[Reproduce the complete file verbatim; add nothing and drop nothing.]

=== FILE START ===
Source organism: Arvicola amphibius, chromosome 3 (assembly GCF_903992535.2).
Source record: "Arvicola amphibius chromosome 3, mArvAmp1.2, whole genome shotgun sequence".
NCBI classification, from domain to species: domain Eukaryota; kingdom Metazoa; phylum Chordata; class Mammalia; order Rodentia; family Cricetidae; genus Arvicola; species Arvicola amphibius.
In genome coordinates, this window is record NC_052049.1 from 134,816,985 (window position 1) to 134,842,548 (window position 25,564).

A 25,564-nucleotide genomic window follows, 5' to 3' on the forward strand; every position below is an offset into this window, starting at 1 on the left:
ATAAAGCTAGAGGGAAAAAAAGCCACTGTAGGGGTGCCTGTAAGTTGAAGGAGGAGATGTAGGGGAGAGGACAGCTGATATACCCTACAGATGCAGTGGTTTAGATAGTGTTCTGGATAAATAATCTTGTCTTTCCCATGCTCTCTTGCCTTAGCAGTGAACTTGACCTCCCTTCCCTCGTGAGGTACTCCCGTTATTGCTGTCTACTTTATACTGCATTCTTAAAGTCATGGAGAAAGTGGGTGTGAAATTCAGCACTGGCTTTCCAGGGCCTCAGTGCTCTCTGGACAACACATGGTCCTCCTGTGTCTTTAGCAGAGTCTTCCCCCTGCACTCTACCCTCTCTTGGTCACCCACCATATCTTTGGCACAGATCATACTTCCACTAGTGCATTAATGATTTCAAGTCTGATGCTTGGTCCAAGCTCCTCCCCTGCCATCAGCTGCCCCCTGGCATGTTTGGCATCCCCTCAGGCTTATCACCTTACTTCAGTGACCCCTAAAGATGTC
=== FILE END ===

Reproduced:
Source organism: Arvicola amphibius, chromosome 3 (assembly GCF_903992535.2).
Source record: "Arvicola amphibius chromosome 3, mArvAmp1.2, whole genome shotgun sequence".
NCBI classification, from domain to species: domain Eukaryota; kingdom Metazoa; phylum Chordata; class Mammalia; order Rodentia; family Cricetidae; genus Arvicola; species Arvicola amphibius.
In genome coordinates, this window is record NC_052049.1 from 134,816,985 (window position 1) to 134,842,548 (window position 25,564).

A 25,564-nucleotide genomic window follows, 5' to 3' on the forward strand; every position below is an offset into this window, starting at 1 on the left:
ATAAAGCTAGAGGGAAAAAAAGCCACTGTAGGGGTGCCTGTAAGTTGAAGGAGGAGATGTAGGGGAGAGGACAGCTGATATACCCTACAGATGCAGTGGTTTAGATAGTGTTCTGGATAAATAATCTTGTCTTTCCCATGCTCTCTTGCCTTAGCAGTGAACTTGACCTCCCTTCCCTCGTGAGGTACTCCCGTTATTGCTGTCTACTTTATACTGCATTCTTAAAGTCATGGAGAAAGTGGGTGTGAAATTCAGCACTGGCTTTCCAGGGCCTCAGTGCTCTCTGGACAACACATGGTCCTCCTGTGTCTTTAGCAGAGTCTTCCCCCTGCACTCTACCCTCTCTTGGTCACCCACCATATCTTTGGCACAGATCATACTTCCACTAGTGCATTAATGATTTCAAGTCTGATGCTTGGTCCAAGCTCCTCCCCTGCCATCAGCTGCCCCCTGGCATGTTTGGCATCCCCTCAGGCTTATCACCTTACTTCAGTGACCCCTAAAGATGTC